“And so, if you think you’re going to get to seven per cent EPS growth, you have to have a view that you’ve got an eight or a nine or a 10 on revenue,” he said. “I don’t think that’s going to happen for us or for others absent something unusual going on in the environment.”
However, White added later, “we might get close, it depends on what happens over the course of the year.”
The Bank of Nova Scotia didn’t wait until Tuesday to update investors on its business. The lender said Monday evening in a press release that its first-quarter results will be boosted by around $175 million after-tax, mostly because of an approximately $410-million net gain from the previously announced sale of its 49-per-cent interest in Thailand’s Thanachart Bank Public Co. Ltd.
Scotiabank’s Thanachart gain will be offset somewhat by a few other items, including an estimated increase to its allowance for credit losses tied to the addition of a “more severe pessimistic scenario” in determining reserves.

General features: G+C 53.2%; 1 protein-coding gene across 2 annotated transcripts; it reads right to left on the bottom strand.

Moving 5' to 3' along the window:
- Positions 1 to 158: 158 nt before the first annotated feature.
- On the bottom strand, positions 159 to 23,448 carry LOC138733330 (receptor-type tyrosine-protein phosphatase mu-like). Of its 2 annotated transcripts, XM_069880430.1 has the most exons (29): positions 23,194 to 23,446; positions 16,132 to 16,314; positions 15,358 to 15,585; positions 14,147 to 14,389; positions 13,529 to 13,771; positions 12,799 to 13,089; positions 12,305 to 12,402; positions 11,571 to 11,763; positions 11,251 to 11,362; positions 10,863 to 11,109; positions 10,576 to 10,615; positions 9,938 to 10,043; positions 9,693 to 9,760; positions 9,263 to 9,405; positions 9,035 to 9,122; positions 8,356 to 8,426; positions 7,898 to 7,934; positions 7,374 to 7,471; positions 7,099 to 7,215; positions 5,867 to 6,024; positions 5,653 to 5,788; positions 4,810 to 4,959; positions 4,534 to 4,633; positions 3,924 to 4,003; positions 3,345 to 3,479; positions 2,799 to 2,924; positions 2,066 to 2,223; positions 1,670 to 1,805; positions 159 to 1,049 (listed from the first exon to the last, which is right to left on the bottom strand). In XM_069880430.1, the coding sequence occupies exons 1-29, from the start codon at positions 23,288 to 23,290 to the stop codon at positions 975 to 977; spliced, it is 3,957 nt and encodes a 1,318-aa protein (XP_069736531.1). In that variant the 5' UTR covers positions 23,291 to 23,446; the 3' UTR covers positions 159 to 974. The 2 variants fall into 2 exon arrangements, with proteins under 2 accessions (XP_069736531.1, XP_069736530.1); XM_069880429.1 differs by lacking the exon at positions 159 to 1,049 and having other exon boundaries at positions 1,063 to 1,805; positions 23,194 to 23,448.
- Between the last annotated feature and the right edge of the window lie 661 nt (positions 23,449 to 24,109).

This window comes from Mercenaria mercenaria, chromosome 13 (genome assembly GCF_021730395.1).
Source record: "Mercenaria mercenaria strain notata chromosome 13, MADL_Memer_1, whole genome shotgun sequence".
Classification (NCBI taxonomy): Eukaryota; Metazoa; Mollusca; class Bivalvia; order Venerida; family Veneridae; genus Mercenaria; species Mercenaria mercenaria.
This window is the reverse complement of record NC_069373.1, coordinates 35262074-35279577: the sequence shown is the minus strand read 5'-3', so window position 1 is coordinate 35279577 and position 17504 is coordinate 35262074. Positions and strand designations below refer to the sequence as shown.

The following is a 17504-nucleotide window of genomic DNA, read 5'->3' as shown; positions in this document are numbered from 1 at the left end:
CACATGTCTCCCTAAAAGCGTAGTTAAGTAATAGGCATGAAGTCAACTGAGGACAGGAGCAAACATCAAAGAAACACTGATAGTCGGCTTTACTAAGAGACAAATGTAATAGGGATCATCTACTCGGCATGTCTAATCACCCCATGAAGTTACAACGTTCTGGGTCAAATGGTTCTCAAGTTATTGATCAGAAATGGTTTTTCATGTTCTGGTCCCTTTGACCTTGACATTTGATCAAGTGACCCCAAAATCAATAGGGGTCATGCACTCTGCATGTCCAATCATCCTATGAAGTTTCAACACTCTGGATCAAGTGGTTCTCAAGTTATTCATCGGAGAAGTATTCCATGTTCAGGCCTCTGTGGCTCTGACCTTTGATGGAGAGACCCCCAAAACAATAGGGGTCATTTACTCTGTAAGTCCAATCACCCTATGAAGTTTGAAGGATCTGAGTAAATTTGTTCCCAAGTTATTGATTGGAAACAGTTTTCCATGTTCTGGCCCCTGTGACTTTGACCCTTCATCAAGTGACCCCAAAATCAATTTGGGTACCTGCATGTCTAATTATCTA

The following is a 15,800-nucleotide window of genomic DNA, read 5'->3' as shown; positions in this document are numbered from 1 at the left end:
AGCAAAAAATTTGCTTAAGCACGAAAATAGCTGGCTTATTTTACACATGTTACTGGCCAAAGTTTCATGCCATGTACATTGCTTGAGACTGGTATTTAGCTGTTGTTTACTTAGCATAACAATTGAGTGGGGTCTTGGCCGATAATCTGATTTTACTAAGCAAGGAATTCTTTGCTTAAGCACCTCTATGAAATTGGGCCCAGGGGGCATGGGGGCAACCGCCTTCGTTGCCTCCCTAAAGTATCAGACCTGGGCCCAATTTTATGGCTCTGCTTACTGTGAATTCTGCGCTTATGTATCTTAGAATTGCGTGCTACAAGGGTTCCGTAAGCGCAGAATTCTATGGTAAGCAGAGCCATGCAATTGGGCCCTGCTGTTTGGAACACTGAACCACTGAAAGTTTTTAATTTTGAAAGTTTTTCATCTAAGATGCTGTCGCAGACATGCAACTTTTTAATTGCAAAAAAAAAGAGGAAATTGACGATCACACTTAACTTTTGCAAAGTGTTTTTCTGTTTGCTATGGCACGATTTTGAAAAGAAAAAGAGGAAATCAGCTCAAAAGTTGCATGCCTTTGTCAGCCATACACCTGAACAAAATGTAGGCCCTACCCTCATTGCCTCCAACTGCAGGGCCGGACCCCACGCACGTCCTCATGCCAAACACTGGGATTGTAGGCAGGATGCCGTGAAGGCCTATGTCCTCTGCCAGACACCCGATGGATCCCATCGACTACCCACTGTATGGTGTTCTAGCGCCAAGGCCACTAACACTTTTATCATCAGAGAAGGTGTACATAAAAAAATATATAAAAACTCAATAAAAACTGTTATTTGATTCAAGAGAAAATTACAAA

“I don’t want to be flippant, these are big sums of money, but we just thought it was good housekeeping and an appropriate time of the year to do it,” Scotiabank CEO Brian Porter said.
Toronto-Dominion Bank in November said it was supporting the acquisition of TD Ameritrade Holding Corp. (approximately 43 per cent of which is owned by TD) by Charles Schwab Corp., a deal that came in the wake of the two U.S.-based brokerages slashing certain commissions to zero.
However, TD CEO Bharat Masrani does not see the zero-commission trend migrating north of the border.
“I see the Canadian business as very much part of a retail offering, rather than a monoline offering, which was more of the case in the United States,” Masrani said Tuesday. “I don’t see it coming here.”
Canadian Imperial Bank of Commerce acknowledged last year that it had been stung by a drop-off in housing activity in big cities. CEO Victor Dodig said Tuesday that the bank had, among other things, “committed to a more diversified” loan origination model, instead of a focus on Toronto and Vancouver.
CIBC has also been adding pieces to its U.S. business over the past few years, including the acquisition last year of Milwaukee-based boutique investment bank Cleary Gull. Also joining CIBC was Lowenhaupt Global Advisors, a family office in St. Louis and New York. Dodig suggested that his bank is still interested in similar “tuck-in” deals.
“We’re not looking to do anything dramatic,” Dodig said. “We’ve got a good franchise, we’re looking to focus on the organic growth of our existing footprint and some geographic expansion where it makes more sense. And I think you’ll probably see tuck-in acquisitions on the wealth management front as we go forward as well.”
Source: Financial Post